In the wake of the tragic death of Apple founder Steve Jobs from pancreatic cancer last week, questions are being raised about what role his use of alternatives rather than conventional medicine may have played in his early demise.
According to Steve Jobs’ death certificate, issued Monday by the Santa Clara County Public Health Department, Jobs died of respiratory arrest brought on by a “metastatic pancreas neuroendocrine tumor” which was the official cause of his death on October 5.
While his battle with pancreatic cancer was quite public for the last few years, what is not as well known is how he went about getting treatment.
Brian Dunning of Skeptics Blog reports that Jobs was first diagnosed with pancreatic cancer almost eight years ago. While most pancreatic cancers are very aggressive and usually terminal, Jobs had a very rare – and very treatable – form of the disease called an islet cell neuroendocrine tumor. If caught soon enough, this type of cancer has excellent survival rates. The average survival rate is about 10 years depending on how soon the tumor is discovered and removed.
Being a man of great wealth, you would think Jobs would have no reason to hesitate before getting himself into surgery, but that’s not what happened. Jobs, a Buddhist and a vegetarian, was known to be skeptical of conventional medicine and opted to delay the surgery in order to try a special diet prescribed by Dean Ornish, MD.
Dr. Ornish is a credible physician who promotes lifestyle changes that included a primarily vegan diet, regular moderate exercise, and yoga and other relaxation techniques as a way to reverse the effects of coronary artery disease without surgery or drugs. Controlled testing has shown excellent results. Although still in the testing stages, the technique has also been found to halt or even reverse the progression of some prostrate cancers. According to his website, his current research, which he is conducting with Nobel Prize winner Dr. Elizabeth Blackburn, involves how comprehensive lifestyle changes affect gene expression by “turning on” disease-preventing genes and “turning off” genes that promote cancer and heart disease.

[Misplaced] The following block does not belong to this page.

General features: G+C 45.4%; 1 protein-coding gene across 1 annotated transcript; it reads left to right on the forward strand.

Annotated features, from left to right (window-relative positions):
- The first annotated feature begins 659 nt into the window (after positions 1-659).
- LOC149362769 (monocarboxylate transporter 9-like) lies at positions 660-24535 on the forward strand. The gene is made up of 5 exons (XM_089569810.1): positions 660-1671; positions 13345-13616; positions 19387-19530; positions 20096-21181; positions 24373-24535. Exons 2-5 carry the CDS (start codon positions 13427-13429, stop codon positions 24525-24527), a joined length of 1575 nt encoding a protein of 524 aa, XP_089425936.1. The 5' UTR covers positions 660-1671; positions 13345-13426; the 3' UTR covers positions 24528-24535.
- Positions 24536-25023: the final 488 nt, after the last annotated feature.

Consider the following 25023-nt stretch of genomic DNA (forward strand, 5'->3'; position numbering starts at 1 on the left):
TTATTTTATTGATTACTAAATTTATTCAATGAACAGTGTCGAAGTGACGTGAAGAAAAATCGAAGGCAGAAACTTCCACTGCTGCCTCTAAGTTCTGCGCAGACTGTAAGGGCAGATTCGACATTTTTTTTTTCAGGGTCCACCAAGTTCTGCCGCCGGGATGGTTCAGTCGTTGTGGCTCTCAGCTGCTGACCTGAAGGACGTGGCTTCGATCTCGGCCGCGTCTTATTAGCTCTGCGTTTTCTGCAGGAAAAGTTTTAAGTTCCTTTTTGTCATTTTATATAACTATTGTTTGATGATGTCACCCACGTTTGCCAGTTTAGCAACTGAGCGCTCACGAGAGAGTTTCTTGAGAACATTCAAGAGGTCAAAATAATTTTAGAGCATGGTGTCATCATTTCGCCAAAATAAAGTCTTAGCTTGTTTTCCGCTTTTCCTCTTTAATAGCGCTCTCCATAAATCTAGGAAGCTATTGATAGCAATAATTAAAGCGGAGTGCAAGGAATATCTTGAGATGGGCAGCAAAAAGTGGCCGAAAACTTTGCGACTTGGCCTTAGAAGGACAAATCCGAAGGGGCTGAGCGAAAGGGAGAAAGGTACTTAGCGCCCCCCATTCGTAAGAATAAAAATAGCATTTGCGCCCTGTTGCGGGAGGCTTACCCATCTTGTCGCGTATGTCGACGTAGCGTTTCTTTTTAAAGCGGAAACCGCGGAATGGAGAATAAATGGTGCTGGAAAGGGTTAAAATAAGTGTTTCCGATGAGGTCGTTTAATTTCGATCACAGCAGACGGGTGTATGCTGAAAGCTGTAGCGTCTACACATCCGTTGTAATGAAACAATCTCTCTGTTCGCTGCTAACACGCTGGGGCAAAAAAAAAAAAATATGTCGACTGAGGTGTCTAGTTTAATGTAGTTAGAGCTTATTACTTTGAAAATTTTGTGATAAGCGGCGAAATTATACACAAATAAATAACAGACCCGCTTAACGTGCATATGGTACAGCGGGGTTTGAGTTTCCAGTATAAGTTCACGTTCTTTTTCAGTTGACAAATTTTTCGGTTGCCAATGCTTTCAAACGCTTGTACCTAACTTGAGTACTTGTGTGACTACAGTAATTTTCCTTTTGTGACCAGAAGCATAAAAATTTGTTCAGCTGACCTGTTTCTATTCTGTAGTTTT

However, Ornish’s diet is still considered an “alternative” which means it should never be used in place of conventional treatment.
Whether Jobs opted out of all other treatment during this time is not known, only that he delayed a surgery that might have had better results had he pursued it earlier.
“Steve caught his very [cancer] early, and should have expected to survive much longer than a decade,” Dunning writes. “Unfortunately Steve relied on a diet instead of early surgery. There is no evidence that diet has any effect on islet cell carcinoma.”
Although it is difficult to say what impact, if any, the nine month delay had on the cancer, the tumor had indeed grown by the time he submitted to surgery in 2004. He underwent a “modified Whipple” procedure which removed a lot more than just the tumor. It also took out the right side of the pancreas, the gallbladder, and parts of the stomach, bile duct, and small intestine. The fact that so much more had to be removed suggests that Jobs cancer may have spread beyond the pancreas.
After the surgery, Jobs bragged about not needing chemotherapy or radiation, which he took as a sign that surgeons believed they “got it all” but, sadly, this was not the case.
In 2009, Jobs underwent a liver transplant, which strongly suggests the cancer had spread beyond the digestive system and into an organ that is one of the most common sites of metastasis. Two years later, he was dead.
In all probability, no one will ever really know if Jobs hastened his own death by attempting to cure himself with an alternative approach. But it could have, which is enough reason for all of us to think long and hard before putting aside conventional medicine in the case of serious illness – even for just a few months.